The University will use a new bus system for the Fall 2021 semester that uses six routes instead of nine with a reduced number of stops, said senior director of the Department of Transportation Services Jack E. Molenaar.
These routes, which have been named after colors, are shorter than the routes previously used before the coronavirus disease (COVID-19) pandemic and will use the same number of buses, he said. They are the same routes that were released last summer and used for a month at the beginning of the Fall 2020 semester before getting replaced due to a lack of passengers.
The C route from the Stadium West parking lot to the Hill Center has been eliminated, while the new Purple route combines the A and H routes that were for going between the College Avenue and Busch campuses, Molenaar said. The new Scarlet route combines the EE and F routes formerly used for Cook and Douglass campuses and the College Avenue campus.
“The pandemic and its requirement of spacing and need to reduce loads forced us to look at the bus system in a new way,” Molenaar said. “The bus routes were crowded, too many stops and inefficient. By rethinking the routes and how best to serve the campuses we retooled the entire route system.”
He said the new routes should make the buses less crowded, reducing fuel usage and emissions and increasing the buses’ life expectancy. Due to the routes being shorter with fewer stops, buses are expected to arrive approximately twice as often as before. He said this means passengers will get to their destination more quickly.
Samantha Artuso, a School of Arts and Sciences sophomore, said the sudden changes to the bus routes will make transitioning back to campus life difficult.
“I am not a fan of changing the names of the bus routes to colors because I already had to learn what they were originally and now I need to learn them again,” Artuso said. “It probably won't be that big of a deal, but it's just a small little adjustment we will have to make in addition to all the larger adjustments with returning to campus.”
Several students said the University should not have reduced the number of bus stops due to the likelihood of people crowding together at the remaining stops to get onto buses. Merna Ibrahim, a School of Environmental and Biological Sciences junior, said overcrowding at bus stops already existed when there more of them, such as at the Scott Hall bus stop.
“It’s extremely counterintuitive,” she said. “Walking from class to class or class to extremely overcrowded bus stop will qualify as an expedition.”
The Daily Targum previously reported none of the bus stops on the new routes are on Cook campus. Molenaar said the remaining Lipman Hall bus stop is technically on Cook campus, even though the website for the new routes does not include Cook campus in its descriptions for each route. Previously, Lipman Hall was one of the stops on the REXL and REXB routes, which provided bus service to Douglass campus.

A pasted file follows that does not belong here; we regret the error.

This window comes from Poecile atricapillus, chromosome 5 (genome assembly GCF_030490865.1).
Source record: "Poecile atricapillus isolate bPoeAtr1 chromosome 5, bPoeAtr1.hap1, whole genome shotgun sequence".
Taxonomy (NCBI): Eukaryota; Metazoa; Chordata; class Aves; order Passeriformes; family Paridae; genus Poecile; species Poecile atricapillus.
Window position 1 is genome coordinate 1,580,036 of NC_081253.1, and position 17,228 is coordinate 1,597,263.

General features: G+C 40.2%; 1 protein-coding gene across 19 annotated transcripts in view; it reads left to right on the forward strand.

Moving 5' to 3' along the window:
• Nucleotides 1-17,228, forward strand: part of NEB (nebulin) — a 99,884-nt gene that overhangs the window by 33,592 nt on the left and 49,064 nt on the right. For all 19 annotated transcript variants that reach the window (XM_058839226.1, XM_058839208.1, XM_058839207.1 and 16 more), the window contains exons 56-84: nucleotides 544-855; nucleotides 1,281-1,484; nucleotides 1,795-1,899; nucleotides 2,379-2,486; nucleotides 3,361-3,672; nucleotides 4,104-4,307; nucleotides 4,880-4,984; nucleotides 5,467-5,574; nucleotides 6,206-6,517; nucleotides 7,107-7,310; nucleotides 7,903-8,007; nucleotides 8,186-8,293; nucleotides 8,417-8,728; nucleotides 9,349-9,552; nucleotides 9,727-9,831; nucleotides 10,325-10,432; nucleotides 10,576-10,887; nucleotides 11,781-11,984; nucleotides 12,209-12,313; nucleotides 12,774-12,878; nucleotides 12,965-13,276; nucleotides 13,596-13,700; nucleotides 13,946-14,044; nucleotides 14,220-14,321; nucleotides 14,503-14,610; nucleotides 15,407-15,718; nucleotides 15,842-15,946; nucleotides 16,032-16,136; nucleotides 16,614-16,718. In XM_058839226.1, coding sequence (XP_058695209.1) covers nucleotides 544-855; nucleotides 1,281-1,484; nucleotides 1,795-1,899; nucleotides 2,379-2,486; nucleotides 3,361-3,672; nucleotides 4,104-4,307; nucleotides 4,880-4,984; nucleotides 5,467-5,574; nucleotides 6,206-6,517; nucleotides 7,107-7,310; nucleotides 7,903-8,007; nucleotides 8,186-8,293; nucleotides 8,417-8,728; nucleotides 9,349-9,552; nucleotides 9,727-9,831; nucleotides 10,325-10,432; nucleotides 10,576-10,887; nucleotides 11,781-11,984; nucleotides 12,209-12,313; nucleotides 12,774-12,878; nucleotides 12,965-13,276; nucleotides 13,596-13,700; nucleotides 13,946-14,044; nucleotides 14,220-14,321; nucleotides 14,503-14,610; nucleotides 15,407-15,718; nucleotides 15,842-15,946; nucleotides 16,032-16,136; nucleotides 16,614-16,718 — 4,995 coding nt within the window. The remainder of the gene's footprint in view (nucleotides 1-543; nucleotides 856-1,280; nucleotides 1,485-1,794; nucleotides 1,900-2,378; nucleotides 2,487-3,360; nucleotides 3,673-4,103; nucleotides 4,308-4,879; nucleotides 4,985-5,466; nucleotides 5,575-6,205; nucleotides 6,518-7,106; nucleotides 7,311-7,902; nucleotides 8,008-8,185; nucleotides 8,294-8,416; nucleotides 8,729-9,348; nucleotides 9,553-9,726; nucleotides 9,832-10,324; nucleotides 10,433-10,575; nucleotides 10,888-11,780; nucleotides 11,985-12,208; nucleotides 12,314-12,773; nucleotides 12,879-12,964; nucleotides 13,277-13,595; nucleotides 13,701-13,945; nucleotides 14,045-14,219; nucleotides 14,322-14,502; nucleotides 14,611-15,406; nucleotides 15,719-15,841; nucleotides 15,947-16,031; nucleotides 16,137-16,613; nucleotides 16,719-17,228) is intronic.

He said the walk time for Starkey Apartments, the furthest residence hall on Cook campus from the Lipman Hall bus stop, is approximately 13 minutes.
“The bus stops that remain are no further than what a student may walk now to get to classrooms, dining halls or campus centers based on where they live or park,” Molenaar said.
Artuso said she is disappointed by the lack of stops on Cook campus due to having classes and other commitments there. She said she would like a return to the previous routes with a few additional buses for routes that had the most issues with overcrowding.
In addition to the lack of stops on Cook campus, Ibrahim said it will be difficult to get around on Douglass campus next semester due to the bus stops being close together instead of spread out. Students living in residential areas such as the Henderson Apartments on Douglass campus will have to cross the campus to get to and from bus stops, she said.
To provide more transportation choices, Molenaar said the University will bring more electric scooters to campus next semester.
Liliana Passalacqua, a School of Arts and Sciences junior, said that even though scooters and bicycles are an option, they are not suitable for traveling from the College Avenue campus and Cook or Douglass campuses to Livingston campus due to having to cross Route 18, a highway.
“During the colder months or when it’s raining or snowing those other options aren’t realistic,” she said.
Passalacqua said a covered pedestrian bridge would be helpful in addressing this and encouraging bicycle and scooter travel. She said the University should also consider adding more buses to its routes.
Julia Meints, a School of Arts and Sciences sophomore, said she was surprised by the bus system switch and disappointed that she had to relearn the bus system, having gotten used to the old one just before the University’s transition to online instruction.
“Hopefully, it will make everyone's commute faster because there are fewer stops per campus, but I will probably have to budget more time for walking on the bigger campuses and face the reality of having to walk longer to bus stops at night in the cold,” Meints said.